States are battlegrounds for pivotal legislative issues

Washington-Lawmakers in many states across the nation areconsidering legislation that could directly affect the practices ofurologists and other physicians, urologists who attended aWashington legislative conference in March were told.

Richard Memo, MD, program director for the State Society Network at the American Association of Clinical Urologists, outlined developments in several state legislatures where lawmakers are seeking to make medical liability insurance more affordable, restrict their ability to provide diagnostic imaging services, and prevent "rental PPO" schemes that could cut physician reimbursement levels unfairly.

Dr. Memo made his presentation here during the recent Joint Advocacy Conference sponsored by AACU and AUA.

Key issues on which states are moving to act include medical liability, diagnostic imaging, and so-called rental PPOs.

Medical liability

In 2005, caps on non-economic damage awards were approved in Alaska, Missouri, Georgia, South Carolina, South Dakota, and Illinois. Flynn said AACU is currently tracking 71 liability-related bills across the country.

He pointed out that in 1995, Wisconsin enacted a $350,000 cap on liability awards, which, adjusted for inflation, stood at $445,775 in 2005. After 10 years of a "stable" malpractice environment, the state supreme court ruled the caps unconstitutional. The legislature approved a new cap law, but it was vetoed by the governor.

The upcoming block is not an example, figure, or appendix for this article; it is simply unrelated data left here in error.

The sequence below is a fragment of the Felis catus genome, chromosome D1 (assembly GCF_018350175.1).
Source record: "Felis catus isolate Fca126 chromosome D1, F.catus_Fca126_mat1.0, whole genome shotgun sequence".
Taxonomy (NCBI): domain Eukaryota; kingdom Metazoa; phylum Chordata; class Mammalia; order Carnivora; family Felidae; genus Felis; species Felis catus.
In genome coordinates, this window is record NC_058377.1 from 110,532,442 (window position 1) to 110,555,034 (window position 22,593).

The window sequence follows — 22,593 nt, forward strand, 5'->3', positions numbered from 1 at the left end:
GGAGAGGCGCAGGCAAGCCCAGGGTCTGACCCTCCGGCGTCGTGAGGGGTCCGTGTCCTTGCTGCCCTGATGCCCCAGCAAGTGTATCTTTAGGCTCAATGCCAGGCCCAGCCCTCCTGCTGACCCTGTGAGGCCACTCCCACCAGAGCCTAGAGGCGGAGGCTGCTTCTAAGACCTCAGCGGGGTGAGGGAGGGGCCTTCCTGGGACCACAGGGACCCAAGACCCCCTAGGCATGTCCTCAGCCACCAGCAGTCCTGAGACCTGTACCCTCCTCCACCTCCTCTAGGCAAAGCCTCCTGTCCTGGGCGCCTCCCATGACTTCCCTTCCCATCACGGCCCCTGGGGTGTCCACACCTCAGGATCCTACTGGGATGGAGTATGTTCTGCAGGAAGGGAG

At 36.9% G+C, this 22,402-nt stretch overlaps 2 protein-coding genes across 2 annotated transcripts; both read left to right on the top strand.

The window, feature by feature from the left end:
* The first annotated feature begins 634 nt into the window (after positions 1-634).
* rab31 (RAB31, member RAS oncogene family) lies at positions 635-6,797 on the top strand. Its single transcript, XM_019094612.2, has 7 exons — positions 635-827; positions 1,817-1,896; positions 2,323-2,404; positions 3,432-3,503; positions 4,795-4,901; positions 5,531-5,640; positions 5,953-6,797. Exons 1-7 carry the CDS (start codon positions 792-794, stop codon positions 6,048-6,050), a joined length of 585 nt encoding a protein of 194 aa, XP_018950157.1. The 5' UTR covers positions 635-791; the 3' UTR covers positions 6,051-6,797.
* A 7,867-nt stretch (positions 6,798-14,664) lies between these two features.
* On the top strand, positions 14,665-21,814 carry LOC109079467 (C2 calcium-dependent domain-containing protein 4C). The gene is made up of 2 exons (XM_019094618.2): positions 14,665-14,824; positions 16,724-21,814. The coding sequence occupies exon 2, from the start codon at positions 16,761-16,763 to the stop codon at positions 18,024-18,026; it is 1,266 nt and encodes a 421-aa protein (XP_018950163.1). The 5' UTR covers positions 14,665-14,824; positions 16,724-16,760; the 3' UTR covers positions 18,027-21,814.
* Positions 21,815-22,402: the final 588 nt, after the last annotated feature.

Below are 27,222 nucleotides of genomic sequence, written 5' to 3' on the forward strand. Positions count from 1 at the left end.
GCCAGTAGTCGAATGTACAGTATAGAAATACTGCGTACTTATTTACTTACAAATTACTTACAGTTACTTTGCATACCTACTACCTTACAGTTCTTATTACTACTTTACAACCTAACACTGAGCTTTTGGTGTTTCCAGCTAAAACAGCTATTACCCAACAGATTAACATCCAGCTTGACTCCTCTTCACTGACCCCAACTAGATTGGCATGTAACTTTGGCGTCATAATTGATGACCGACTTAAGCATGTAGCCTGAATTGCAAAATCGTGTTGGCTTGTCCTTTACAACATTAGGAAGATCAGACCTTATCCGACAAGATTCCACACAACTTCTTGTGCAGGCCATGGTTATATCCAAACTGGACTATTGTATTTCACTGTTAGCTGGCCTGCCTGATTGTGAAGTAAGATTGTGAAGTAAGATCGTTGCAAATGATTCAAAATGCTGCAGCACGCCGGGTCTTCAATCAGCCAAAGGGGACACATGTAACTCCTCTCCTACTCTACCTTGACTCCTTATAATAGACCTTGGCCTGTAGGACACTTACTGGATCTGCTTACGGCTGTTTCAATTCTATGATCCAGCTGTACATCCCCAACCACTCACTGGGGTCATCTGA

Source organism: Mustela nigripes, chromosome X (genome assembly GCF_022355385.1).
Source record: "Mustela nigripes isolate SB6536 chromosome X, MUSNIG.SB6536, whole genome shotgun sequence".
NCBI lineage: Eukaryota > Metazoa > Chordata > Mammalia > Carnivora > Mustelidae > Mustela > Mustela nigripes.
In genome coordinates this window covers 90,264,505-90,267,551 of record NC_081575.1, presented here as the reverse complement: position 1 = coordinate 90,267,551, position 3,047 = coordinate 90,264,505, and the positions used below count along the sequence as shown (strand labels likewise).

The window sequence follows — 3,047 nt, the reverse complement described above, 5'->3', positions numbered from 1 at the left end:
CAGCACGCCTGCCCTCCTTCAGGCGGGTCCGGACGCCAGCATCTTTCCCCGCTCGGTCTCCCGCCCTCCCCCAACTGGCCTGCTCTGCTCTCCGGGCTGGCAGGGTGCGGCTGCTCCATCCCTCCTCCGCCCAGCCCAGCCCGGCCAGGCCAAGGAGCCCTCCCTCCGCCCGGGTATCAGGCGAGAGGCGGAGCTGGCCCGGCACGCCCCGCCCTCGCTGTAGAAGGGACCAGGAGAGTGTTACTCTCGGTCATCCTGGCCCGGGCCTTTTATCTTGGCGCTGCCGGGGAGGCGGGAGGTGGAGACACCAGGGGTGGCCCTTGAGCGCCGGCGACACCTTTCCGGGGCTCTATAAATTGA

In 20 states without caps, AACU is encouraging state societies to work with medical societies and specialties "for a unified voice" and to support appropriate legislation.

"State societies and others must educate urologists in order for them to lobby state legislators," Flynn said.

Dr. Memo said that other important provisions are also included in some of the state proposals, including "I'm Sorry" laws that allow open communication of sympathy to a patient's family by the physician without fear of those statements being used in court. Nine states enacted such measures last year, and Wisconsin and Vermont currently are considering them.

In addition, certification and expert regulation bills have passed in nine states, ranging from those setting standards for expert witnesses to creating panels to throw out frivolous cases.

Flynn said an AACU survey of its members showed that 89% of respondents own prostatic, abdominal, and/or genital ultrasound equipment and 29% own magnetic resonance imaging, positron-emission tomography, and/or other computed tomo-graphy equipment. However, if some lawmakers have their way, only radiologists would be able to perform procedures with or read the results of that equipment.

"The battle is to define who can perform and read imaging procedures," Flynn said, noting that last year, organized radiology spent more than $1 million in a campaign aimed at changing current definitions, and 55 different state legislative proposals that could limit a trained physician's right to perform diagnostic imaging procedures were pending.

"2006 could prove to be difficult," he said, "with 51 bills being tracked affecting imaging."

Dr. Memo cautioned that patients' access to health services would suffer if restrictions are imposed on physicians' ability to provide in-office imaging.

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